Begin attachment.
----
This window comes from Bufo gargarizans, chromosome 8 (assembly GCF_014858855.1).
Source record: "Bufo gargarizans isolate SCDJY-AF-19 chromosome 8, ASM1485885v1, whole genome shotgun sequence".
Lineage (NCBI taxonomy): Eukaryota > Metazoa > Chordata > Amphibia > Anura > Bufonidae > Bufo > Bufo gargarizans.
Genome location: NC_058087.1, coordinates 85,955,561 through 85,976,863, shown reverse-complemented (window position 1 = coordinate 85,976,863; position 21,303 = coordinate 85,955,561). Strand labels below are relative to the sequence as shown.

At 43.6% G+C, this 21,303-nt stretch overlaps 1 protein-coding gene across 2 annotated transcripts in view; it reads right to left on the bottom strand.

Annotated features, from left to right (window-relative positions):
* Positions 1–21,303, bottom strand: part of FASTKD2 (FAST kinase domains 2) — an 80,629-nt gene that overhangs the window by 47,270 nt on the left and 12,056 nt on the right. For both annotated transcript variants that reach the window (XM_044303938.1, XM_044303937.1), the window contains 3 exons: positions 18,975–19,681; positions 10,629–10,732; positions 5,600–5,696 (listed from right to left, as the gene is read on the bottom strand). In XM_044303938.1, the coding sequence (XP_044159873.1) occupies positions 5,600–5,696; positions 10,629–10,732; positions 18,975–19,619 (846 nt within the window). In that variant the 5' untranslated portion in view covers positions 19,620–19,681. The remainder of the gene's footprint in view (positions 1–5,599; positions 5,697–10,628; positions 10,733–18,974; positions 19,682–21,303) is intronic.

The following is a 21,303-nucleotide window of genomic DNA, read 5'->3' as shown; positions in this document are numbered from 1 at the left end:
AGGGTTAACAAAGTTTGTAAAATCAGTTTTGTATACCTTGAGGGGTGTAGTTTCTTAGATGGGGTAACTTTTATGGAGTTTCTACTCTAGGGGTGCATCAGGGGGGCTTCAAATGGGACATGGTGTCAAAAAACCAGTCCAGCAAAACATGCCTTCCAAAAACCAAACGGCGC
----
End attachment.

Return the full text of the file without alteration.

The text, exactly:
This window comes from Bufo gargarizans, chromosome 8 (assembly GCF_014858855.1).
Source record: "Bufo gargarizans isolate SCDJY-AF-19 chromosome 8, ASM1485885v1, whole genome shotgun sequence".
Lineage (NCBI taxonomy): Eukaryota > Metazoa > Chordata > Amphibia > Anura > Bufonidae > Bufo > Bufo gargarizans.
Genome location: NC_058087.1, coordinates 85,955,561 through 85,976,863, shown reverse-complemented (window position 1 = coordinate 85,976,863; position 21,303 = coordinate 85,955,561). Strand labels below are relative to the sequence as shown.

At 43.6% G+C, this 21,303-nt stretch overlaps 1 protein-coding gene across 2 annotated transcripts in view; it reads right to left on the bottom strand.

Annotated features, from left to right (window-relative positions):
* Positions 1–21,303, bottom strand: part of FASTKD2 (FAST kinase domains 2) — an 80,629-nt gene that overhangs the window by 47,270 nt on the left and 12,056 nt on the right. For both annotated transcript variants that reach the window (XM_044303938.1, XM_044303937.1), the window contains 3 exons: positions 18,975–19,681; positions 10,629–10,732; positions 5,600–5,696 (listed from right to left, as the gene is read on the bottom strand). In XM_044303938.1, the coding sequence (XP_044159873.1) occupies positions 5,600–5,696; positions 10,629–10,732; positions 18,975–19,619 (846 nt within the window). In that variant the 5' untranslated portion in view covers positions 19,620–19,681. The remainder of the gene's footprint in view (positions 1–5,599; positions 5,697–10,628; positions 10,733–18,974; positions 19,682–21,303) is intronic.

The following is a 21,303-nucleotide window of genomic DNA, read 5'->3' as shown; positions in this document are numbered from 1 at the left end:
AGGGTTAACAAAGTTTGTAAAATCAGTTTTGTATACCTTGAGGGGTGTAGTTTCTTAGATGGGGTAACTTTTATGGAGTTTCTACTCTAGGGGTGCATCAGGGGGGCTTCAAATGGGACATGGTGTCAAAAAACCAGTCCAGCAAAACATGCCTTCCAAAAACCAAACGGCGC